Context Questions For example, take the word bright. It has several meanings: • Emitting or reflecting light • Happy or cheery • Intelligent • Full of promise The meaning attached to the word depends on the context it’s used in.
Context Questions Look at the following sentence: The girl was incredibly bright. She got top marks in her maths test. Which meaning of bright is used here? How do you know?
Context Questions You took your clue from the context, the words and phrases that surround the word you were asked to define. This is what you do in a context question.
Context Questions Copy the following: To answer a context question you need to do the following: • Say what the word means • Explain how the context allowed you to arrive at that meaning
For Example Let’s take the bright example again. The girl was incredibly bright. She got top marks in her maths test. How does the context help you understand the meaning of ‘bright’? 2U
For Example Possible answer: The word bright means intelligent. I know this because the next sentence says she got top marks in a test showing she must be clever.
For Practice • The woman was sceptical about the deal she was being offered. It seemed too good to be true. How does the context help you understand the word ‘sceptical’? 2U
For Practice • The teacher went through the essay slowly and carefully. Her scrupulous marking meant the pupil was able to improve their work. How does the context help you understand the word ‘scrupulous’? 2U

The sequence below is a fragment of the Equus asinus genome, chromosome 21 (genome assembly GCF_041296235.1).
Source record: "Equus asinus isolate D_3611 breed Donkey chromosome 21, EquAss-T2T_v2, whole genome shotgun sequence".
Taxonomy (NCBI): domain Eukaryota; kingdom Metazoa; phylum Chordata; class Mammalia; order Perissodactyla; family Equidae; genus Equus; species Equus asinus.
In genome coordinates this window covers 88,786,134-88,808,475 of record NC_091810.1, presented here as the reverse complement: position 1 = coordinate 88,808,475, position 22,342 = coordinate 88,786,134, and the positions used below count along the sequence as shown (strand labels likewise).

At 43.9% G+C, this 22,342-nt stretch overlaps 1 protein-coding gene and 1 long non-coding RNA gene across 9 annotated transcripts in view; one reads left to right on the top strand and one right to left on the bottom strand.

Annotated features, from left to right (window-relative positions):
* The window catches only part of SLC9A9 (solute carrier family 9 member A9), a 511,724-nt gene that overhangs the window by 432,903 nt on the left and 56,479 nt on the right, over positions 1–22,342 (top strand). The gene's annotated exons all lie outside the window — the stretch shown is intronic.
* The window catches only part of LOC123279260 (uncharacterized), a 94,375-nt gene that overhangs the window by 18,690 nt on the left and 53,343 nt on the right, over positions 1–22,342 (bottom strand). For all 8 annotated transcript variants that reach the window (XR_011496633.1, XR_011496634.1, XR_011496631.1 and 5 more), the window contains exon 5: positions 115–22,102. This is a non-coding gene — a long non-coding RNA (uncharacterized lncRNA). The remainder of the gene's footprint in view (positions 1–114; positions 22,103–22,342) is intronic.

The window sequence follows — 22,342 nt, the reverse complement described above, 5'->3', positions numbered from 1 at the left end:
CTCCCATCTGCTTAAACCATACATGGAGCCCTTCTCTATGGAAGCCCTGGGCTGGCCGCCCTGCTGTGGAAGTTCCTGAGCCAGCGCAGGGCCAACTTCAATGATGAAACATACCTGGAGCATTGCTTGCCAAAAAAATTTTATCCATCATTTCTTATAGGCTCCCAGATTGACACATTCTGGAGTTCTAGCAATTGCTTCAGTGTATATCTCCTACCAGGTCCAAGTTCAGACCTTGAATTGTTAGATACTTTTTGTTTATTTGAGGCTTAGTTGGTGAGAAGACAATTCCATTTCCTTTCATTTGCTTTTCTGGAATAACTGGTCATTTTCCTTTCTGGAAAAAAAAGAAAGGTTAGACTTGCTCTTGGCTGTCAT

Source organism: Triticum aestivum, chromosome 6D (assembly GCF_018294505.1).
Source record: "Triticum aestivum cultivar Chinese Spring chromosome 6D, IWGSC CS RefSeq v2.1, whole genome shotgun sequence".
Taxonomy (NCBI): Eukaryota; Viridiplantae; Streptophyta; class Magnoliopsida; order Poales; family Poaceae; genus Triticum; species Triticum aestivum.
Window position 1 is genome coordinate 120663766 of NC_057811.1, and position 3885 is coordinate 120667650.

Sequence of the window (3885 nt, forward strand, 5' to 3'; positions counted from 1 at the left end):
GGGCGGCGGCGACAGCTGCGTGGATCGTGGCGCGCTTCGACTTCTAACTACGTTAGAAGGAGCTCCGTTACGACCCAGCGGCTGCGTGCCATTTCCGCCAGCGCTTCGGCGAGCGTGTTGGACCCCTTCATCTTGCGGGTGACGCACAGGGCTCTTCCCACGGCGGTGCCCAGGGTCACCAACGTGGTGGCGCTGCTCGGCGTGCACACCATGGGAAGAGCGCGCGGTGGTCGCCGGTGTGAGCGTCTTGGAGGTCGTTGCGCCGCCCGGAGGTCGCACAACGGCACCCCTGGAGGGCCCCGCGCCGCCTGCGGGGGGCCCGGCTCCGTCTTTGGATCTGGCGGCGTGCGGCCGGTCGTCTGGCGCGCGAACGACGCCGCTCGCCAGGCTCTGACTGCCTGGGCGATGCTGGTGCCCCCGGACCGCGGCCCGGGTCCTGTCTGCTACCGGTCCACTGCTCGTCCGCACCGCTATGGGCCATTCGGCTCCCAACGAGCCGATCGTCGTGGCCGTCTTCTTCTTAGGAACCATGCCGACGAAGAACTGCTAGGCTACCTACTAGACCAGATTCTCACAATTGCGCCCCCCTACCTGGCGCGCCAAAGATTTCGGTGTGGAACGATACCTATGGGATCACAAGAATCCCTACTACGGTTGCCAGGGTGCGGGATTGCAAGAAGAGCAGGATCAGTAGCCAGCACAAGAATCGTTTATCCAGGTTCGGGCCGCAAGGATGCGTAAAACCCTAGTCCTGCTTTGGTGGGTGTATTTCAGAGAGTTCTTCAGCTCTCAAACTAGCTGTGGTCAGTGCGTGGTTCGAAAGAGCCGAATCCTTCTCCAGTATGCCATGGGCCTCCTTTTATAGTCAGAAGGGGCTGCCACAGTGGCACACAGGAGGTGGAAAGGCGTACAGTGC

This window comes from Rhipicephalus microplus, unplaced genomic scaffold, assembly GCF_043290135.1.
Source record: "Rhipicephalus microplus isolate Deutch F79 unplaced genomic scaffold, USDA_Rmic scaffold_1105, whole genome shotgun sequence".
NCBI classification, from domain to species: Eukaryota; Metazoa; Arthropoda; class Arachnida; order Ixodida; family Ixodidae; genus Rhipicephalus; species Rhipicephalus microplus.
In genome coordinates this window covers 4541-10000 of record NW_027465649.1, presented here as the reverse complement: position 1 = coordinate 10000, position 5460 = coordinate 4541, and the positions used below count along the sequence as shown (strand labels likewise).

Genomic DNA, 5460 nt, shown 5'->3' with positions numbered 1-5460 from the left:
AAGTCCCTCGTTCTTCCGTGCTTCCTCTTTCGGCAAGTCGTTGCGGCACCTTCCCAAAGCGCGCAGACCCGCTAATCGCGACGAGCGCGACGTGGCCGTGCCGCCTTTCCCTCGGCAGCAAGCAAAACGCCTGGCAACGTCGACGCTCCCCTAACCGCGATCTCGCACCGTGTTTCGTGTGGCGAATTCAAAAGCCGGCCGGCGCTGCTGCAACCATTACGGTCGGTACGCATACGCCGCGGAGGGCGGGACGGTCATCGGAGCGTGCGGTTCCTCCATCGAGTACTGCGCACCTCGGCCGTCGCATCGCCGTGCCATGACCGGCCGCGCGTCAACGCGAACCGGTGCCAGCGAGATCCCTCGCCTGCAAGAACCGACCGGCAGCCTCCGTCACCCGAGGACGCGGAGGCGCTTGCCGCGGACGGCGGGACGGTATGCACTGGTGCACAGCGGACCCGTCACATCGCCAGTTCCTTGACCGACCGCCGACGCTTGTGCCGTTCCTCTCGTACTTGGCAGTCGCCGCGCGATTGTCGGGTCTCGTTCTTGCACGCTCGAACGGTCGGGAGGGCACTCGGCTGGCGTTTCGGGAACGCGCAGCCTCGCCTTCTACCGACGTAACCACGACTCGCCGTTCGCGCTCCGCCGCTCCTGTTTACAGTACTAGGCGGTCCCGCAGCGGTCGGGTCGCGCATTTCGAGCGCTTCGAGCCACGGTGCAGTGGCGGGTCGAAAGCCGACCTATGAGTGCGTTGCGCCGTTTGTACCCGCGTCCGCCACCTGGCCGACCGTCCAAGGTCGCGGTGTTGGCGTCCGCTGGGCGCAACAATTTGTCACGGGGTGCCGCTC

For Practice • I was both impressed and in awe at the young man’s fortitude. I couldn’t believe someone could go through such great difficulties and come out it smiling. How does the context help you understand the word ‘fortitude’? 2U
For Practice • The decorations in the hall seemed a bit over the top. There were banners, balloons, ribbons, streamers, photographs and posters all over the place. It all seemed a bit superfluous. How does the context help you understand the word ‘superfluous’? 2U
Analysis Analysis questions ask you about the techniques the writer has used and how they communicate meaning. Techniques include : • Word choice • Figures of speech and imagery • Sentence structure • Punctuation • Paragraph structure
Word Choice Questions on word choice require you to comment on the specific words the writer has chosen and the effects those words have. To answer these questions you need to think about the connotations of the word.
Word Choice Look at the following list of words. They all have the same meaning – to travel on foot. Walk Skip Shuffle Rush However, the all have different connotations
Word Choice • Walk – neutral, doesn’t suggest much about the person doing the walking. • Skip – suggests the person is happy • Shuffle – suggests depression or fatigue • Rush – suggests in a hurry, perhaps stressed.